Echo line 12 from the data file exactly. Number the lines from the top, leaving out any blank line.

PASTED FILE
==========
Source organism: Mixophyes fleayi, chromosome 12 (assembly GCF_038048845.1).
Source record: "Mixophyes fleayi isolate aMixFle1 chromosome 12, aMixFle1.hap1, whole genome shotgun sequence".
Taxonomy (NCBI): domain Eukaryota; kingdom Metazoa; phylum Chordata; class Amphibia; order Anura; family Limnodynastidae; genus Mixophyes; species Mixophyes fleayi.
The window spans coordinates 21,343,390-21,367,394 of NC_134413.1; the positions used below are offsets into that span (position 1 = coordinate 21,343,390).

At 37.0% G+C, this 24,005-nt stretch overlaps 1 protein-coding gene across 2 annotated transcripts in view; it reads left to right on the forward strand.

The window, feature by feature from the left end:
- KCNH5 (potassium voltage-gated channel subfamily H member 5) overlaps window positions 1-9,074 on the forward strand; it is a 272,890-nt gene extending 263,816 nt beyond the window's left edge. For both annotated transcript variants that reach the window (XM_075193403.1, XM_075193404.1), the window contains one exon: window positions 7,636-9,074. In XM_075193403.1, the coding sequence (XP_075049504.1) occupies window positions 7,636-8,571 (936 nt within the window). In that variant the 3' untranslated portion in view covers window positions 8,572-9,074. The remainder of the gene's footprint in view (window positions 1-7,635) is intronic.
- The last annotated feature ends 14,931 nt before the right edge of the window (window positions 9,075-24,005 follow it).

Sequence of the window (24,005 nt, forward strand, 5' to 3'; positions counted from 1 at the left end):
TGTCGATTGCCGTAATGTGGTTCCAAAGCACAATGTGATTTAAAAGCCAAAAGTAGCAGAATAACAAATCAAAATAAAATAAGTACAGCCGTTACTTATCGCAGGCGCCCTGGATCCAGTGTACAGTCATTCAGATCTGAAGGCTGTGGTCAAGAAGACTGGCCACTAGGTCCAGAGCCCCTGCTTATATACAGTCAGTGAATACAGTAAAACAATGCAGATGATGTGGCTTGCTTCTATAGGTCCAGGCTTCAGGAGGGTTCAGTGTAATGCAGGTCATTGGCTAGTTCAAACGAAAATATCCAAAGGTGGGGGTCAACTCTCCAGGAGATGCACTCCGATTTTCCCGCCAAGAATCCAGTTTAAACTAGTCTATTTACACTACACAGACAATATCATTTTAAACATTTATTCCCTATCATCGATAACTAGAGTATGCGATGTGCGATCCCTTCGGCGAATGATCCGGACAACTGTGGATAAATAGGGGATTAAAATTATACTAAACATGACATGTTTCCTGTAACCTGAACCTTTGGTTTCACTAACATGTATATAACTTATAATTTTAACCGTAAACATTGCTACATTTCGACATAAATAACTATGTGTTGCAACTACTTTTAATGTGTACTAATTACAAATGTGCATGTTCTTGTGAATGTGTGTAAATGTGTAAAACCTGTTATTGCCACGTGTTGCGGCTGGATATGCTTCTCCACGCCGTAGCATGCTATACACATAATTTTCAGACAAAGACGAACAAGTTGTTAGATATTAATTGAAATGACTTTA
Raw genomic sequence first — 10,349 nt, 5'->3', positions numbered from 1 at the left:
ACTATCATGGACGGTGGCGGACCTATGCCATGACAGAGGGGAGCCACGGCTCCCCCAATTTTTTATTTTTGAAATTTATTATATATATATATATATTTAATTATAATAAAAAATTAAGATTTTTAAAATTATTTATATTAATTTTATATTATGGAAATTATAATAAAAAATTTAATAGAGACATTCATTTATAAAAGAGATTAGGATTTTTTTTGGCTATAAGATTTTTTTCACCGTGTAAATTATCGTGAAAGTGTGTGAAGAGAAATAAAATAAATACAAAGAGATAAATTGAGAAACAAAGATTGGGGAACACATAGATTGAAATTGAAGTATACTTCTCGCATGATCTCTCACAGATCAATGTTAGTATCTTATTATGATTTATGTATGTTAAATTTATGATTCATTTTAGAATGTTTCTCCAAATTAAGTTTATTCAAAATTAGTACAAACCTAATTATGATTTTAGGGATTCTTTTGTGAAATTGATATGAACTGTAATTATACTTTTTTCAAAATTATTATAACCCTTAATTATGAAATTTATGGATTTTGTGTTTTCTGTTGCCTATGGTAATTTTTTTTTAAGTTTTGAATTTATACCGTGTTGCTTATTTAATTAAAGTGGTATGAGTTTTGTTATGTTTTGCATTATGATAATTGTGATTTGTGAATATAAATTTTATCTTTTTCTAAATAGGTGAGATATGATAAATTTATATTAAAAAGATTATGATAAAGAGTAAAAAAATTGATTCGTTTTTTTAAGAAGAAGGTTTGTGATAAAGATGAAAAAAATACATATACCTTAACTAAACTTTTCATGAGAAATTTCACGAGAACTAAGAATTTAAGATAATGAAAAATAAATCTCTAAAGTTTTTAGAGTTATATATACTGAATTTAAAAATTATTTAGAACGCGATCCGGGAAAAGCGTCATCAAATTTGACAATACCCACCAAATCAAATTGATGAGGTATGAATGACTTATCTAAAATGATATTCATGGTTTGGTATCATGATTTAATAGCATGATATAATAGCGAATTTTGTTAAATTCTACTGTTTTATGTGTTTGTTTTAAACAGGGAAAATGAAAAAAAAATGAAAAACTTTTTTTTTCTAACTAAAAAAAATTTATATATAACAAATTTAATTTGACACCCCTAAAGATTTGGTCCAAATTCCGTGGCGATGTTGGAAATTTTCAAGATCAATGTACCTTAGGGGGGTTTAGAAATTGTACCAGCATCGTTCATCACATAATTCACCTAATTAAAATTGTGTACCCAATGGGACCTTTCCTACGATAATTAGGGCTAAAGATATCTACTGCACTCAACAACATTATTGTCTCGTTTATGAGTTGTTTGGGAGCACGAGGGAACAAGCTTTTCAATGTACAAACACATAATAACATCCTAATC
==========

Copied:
ACTATCATGGACGGTGGCGGACCTATGCCATGACAGAGGGGAGCCACGGCTCCCCCAATTTTTTATTTTTGAAATTTATTATATATATATATATATTTAATTATAATAAAAAATTAAGATTTTTAAAATTATTTATATTAATTTTATATTATGGAAATTATAATAAAAAATTTAATAGAGACATTCATTTATAAAAGAGATTAGGATTTTTTTTGGCTATAAGATTTTTTTCACCGTGTAAATTATCGTGAAAGTGTGTGAAGAGAAATAAAATAAATACAAAGAGATAAATTGAGAAACAAAGATTGGGGAACACATAGATTGAAATTGAAGTATACTTCTCGCATGATCTCTCACAGATCAATGTTAGTATCTTATTATGATTTATGTATGTTAAATTTATGATTCATTTTAGAATGTTTCTCCAAATTAAGTTTATTCAAAATTAGTACAAACCTAATTATGATTTTAGGGATTCTTTTGTGAAATTGATATGAACTGTAATTATACTTTTTTCAAAATTATTATAACCCTTAATTATGAAATTTATGGATTTTGTGTTTTCTGTTGCCTATGGTAATTTTTTTTTAAGTTTTGAATTTATACCGTGTTGCTTATTTAATTAAAGTGGTATGAGTTTTGTTATGTTTTGCATTATGATAATTGTGATTTGTGAATATAAATTTTATCTTTTTCTAAATAGGTGAGATATGATAAATTTATATTAAAAAGATTATGATAAAGAGTAAAAAAATTGATTCGTTTTTTTAAGAAGAAGGTTTGTGATAAAGATGAAAAAAATACATATACCTTAACTAAACTTTTCATGAGAAATTTCACGAGAACTAAGAATTTAAGATAATGAAAAATAAATCTCTAAAGTTTTTAGAGTTATATATACTGAATTTAAAAATTATTTAGAACGCGATCCGGGAAAAGCGTCATCAAATTTGACAATACCCACCAAATCAAATTGATGAGGTATGAATGACTTATCTAAAATGATATTCATGGTTTGGTATCATGATTTAATAGCATGATATAATAGCGAATTTTGTTAAATTCTACTGTTTTATGTGTTTGTTTTAAACAGGGAAAATGAAAAAAAAATGAAAAACTTTTTTTTTCTAACTAAAAAAAATTTATATATAACAAATTTAATTTGACACCCCTAAAGATTTGGTCCAAATTCCGTGGCGATGTTGGAAATTTTCAAGATCAATGTACCTTAGGGGGGTTTAGAAATTGTACCAGCATCGTTCATCACATAATTCACCTAATTAAAATTGTGTACCCAATGGGACCTTTCCTACGATAATTAGGGCTAAAGATATCTACTGCACTCAACAACATTATTGTCTCGTTTATGAGTTGTTTGGGAGCACGAGGGAACAAGCTTTTCAATGTACAAACACATAATAACATCCTAATC